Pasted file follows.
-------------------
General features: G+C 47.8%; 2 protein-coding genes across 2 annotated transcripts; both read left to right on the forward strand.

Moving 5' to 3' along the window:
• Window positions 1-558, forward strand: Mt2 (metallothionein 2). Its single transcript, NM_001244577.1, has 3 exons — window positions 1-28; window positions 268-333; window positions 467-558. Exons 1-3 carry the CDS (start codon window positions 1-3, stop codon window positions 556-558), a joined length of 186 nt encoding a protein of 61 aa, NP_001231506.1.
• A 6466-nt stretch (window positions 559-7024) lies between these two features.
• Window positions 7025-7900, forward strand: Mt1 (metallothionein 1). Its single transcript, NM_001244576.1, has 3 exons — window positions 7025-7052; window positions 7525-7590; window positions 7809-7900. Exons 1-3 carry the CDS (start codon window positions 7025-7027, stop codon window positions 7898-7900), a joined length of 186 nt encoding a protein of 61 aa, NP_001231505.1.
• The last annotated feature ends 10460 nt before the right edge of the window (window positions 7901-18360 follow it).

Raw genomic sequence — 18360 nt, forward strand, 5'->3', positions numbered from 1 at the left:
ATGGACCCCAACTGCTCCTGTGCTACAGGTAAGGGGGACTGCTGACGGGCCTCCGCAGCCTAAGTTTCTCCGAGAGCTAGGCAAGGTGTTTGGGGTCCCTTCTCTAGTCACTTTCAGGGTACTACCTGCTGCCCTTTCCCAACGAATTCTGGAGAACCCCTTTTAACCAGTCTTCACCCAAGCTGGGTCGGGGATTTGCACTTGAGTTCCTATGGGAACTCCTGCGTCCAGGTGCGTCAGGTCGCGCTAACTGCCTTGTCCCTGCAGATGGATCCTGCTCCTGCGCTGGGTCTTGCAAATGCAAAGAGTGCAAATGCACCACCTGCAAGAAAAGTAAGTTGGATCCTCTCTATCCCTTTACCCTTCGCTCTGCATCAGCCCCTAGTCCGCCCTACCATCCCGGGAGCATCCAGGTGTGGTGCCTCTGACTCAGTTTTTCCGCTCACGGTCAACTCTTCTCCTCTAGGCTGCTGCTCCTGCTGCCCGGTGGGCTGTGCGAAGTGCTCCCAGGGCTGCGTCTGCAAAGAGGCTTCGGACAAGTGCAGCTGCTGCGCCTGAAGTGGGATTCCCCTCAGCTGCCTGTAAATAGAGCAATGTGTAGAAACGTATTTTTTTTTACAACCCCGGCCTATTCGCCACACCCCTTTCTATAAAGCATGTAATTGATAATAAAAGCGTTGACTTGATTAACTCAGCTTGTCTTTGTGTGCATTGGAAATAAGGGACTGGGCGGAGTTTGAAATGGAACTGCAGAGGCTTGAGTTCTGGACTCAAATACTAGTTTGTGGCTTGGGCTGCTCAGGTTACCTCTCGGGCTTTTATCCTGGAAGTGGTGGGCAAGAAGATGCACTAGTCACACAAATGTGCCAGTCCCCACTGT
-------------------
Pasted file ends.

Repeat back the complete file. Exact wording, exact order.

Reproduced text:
General features: G+C 47.8%; 2 protein-coding genes across 2 annotated transcripts; both read left to right on the forward strand.

Moving 5' to 3' along the window:
• Window positions 1-558, forward strand: Mt2 (metallothionein 2). Its single transcript, NM_001244577.1, has 3 exons — window positions 1-28; window positions 268-333; window positions 467-558. Exons 1-3 carry the CDS (start codon window positions 1-3, stop codon window positions 556-558), a joined length of 186 nt encoding a protein of 61 aa, NP_001231506.1.
• A 6466-nt stretch (window positions 559-7024) lies between these two features.
• Window positions 7025-7900, forward strand: Mt1 (metallothionein 1). Its single transcript, NM_001244576.1, has 3 exons — window positions 7025-7052; window positions 7525-7590; window positions 7809-7900. Exons 1-3 carry the CDS (start codon window positions 7025-7027, stop codon window positions 7898-7900), a joined length of 186 nt encoding a protein of 61 aa, NP_001231505.1.
• The last annotated feature ends 10460 nt before the right edge of the window (window positions 7901-18360 follow it).

Raw genomic sequence — 18360 nt, forward strand, 5'->3', positions numbered from 1 at the left:
ATGGACCCCAACTGCTCCTGTGCTACAGGTAAGGGGGACTGCTGACGGGCCTCCGCAGCCTAAGTTTCTCCGAGAGCTAGGCAAGGTGTTTGGGGTCCCTTCTCTAGTCACTTTCAGGGTACTACCTGCTGCCCTTTCCCAACGAATTCTGGAGAACCCCTTTTAACCAGTCTTCACCCAAGCTGGGTCGGGGATTTGCACTTGAGTTCCTATGGGAACTCCTGCGTCCAGGTGCGTCAGGTCGCGCTAACTGCCTTGTCCCTGCAGATGGATCCTGCTCCTGCGCTGGGTCTTGCAAATGCAAAGAGTGCAAATGCACCACCTGCAAGAAAAGTAAGTTGGATCCTCTCTATCCCTTTACCCTTCGCTCTGCATCAGCCCCTAGTCCGCCCTACCATCCCGGGAGCATCCAGGTGTGGTGCCTCTGACTCAGTTTTTCCGCTCACGGTCAACTCTTCTCCTCTAGGCTGCTGCTCCTGCTGCCCGGTGGGCTGTGCGAAGTGCTCCCAGGGCTGCGTCTGCAAAGAGGCTTCGGACAAGTGCAGCTGCTGCGCCTGAAGTGGGATTCCCCTCAGCTGCCTGTAAATAGAGCAATGTGTAGAAACGTATTTTTTTTTACAACCCCGGCCTATTCGCCACACCCCTTTCTATAAAGCATGTAATTGATAATAAAAGCGTTGACTTGATTAACTCAGCTTGTCTTTGTGTGCATTGGAAATAAGGGACTGGGCGGAGTTTGAAATGGAACTGCAGAGGCTTGAGTTCTGGACTCAAATACTAGTTTGTGGCTTGGGCTGCTCAGGTTACCTCTCGGGCTTTTATCCTGGAAGTGGTGGGCAAGAAGATGCACTAGTCACACAAATGTGCCAGTCCCCACTGT